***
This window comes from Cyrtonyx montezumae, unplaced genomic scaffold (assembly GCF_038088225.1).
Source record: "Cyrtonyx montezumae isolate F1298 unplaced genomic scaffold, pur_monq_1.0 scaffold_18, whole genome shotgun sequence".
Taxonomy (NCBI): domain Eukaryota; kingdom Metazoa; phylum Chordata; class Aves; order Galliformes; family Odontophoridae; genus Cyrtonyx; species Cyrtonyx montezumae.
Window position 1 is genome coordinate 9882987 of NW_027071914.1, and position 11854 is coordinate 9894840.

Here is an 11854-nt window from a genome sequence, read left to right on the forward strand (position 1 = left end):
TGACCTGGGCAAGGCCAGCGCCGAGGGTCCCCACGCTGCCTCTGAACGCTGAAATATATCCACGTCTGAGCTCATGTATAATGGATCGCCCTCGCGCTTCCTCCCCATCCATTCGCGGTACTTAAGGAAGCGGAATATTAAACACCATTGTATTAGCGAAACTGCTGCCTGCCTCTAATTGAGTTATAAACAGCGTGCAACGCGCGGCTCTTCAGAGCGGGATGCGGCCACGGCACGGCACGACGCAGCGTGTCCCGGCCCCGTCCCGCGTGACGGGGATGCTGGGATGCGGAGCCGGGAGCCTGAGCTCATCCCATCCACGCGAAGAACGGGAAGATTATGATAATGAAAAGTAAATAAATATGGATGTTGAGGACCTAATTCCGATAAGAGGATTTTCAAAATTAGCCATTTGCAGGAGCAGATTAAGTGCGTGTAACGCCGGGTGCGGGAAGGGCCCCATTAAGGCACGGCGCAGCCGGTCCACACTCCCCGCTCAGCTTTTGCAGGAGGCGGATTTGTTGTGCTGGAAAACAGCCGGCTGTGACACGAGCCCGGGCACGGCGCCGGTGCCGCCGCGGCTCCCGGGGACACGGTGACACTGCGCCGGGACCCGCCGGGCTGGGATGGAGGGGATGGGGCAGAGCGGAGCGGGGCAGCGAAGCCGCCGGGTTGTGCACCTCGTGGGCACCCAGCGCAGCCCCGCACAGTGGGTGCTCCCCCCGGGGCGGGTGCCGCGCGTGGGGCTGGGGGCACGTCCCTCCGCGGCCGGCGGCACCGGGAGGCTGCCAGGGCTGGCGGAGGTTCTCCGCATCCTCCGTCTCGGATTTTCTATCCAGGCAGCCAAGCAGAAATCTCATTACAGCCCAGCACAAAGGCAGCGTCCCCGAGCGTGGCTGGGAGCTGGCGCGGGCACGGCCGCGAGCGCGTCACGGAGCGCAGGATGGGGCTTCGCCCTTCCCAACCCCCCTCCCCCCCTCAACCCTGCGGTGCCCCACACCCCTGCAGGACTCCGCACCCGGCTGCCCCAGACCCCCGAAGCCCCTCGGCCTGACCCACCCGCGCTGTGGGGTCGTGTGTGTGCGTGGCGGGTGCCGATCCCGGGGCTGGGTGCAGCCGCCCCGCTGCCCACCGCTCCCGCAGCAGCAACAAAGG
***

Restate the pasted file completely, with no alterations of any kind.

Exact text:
This window comes from Cyrtonyx montezumae, unplaced genomic scaffold (assembly GCF_038088225.1).
Source record: "Cyrtonyx montezumae isolate F1298 unplaced genomic scaffold, pur_monq_1.0 scaffold_18, whole genome shotgun sequence".
Taxonomy (NCBI): domain Eukaryota; kingdom Metazoa; phylum Chordata; class Aves; order Galliformes; family Odontophoridae; genus Cyrtonyx; species Cyrtonyx montezumae.
Window position 1 is genome coordinate 9882987 of NW_027071914.1, and position 11854 is coordinate 9894840.

Here is an 11854-nt window from a genome sequence, read left to right on the forward strand (position 1 = left end):
TGACCTGGGCAAGGCCAGCGCCGAGGGTCCCCACGCTGCCTCTGAACGCTGAAATATATCCACGTCTGAGCTCATGTATAATGGATCGCCCTCGCGCTTCCTCCCCATCCATTCGCGGTACTTAAGGAAGCGGAATATTAAACACCATTGTATTAGCGAAACTGCTGCCTGCCTCTAATTGAGTTATAAACAGCGTGCAACGCGCGGCTCTTCAGAGCGGGATGCGGCCACGGCACGGCACGACGCAGCGTGTCCCGGCCCCGTCCCGCGTGACGGGGATGCTGGGATGCGGAGCCGGGAGCCTGAGCTCATCCCATCCACGCGAAGAACGGGAAGATTATGATAATGAAAAGTAAATAAATATGGATGTTGAGGACCTAATTCCGATAAGAGGATTTTCAAAATTAGCCATTTGCAGGAGCAGATTAAGTGCGTGTAACGCCGGGTGCGGGAAGGGCCCCATTAAGGCACGGCGCAGCCGGTCCACACTCCCCGCTCAGCTTTTGCAGGAGGCGGATTTGTTGTGCTGGAAAACAGCCGGCTGTGACACGAGCCCGGGCACGGCGCCGGTGCCGCCGCGGCTCCCGGGGACACGGTGACACTGCGCCGGGACCCGCCGGGCTGGGATGGAGGGGATGGGGCAGAGCGGAGCGGGGCAGCGAAGCCGCCGGGTTGTGCACCTCGTGGGCACCCAGCGCAGCCCCGCACAGTGGGTGCTCCCCCCGGGGCGGGTGCCGCGCGTGGGGCTGGGGGCACGTCCCTCCGCGGCCGGCGGCACCGGGAGGCTGCCAGGGCTGGCGGAGGTTCTCCGCATCCTCCGTCTCGGATTTTCTATCCAGGCAGCCAAGCAGAAATCTCATTACAGCCCAGCACAAAGGCAGCGTCCCCGAGCGTGGCTGGGAGCTGGCGCGGGCACGGCCGCGAGCGCGTCACGGAGCGCAGGATGGGGCTTCGCCCTTCCCAACCCCCCTCCCCCCCTCAACCCTGCGGTGCCCCACACCCCTGCAGGACTCCGCACCCGGCTGCCCCAGACCCCCGAAGCCCCTCGGCCTGACCCACCCGCGCTGTGGGGTCGTGTGTGTGCGTGGCGGGTGCCGATCCCGGGGCTGGGTGCAGCCGCCCCGCTGCCCACCGCTCCCGCAGCAGCAACAAAGG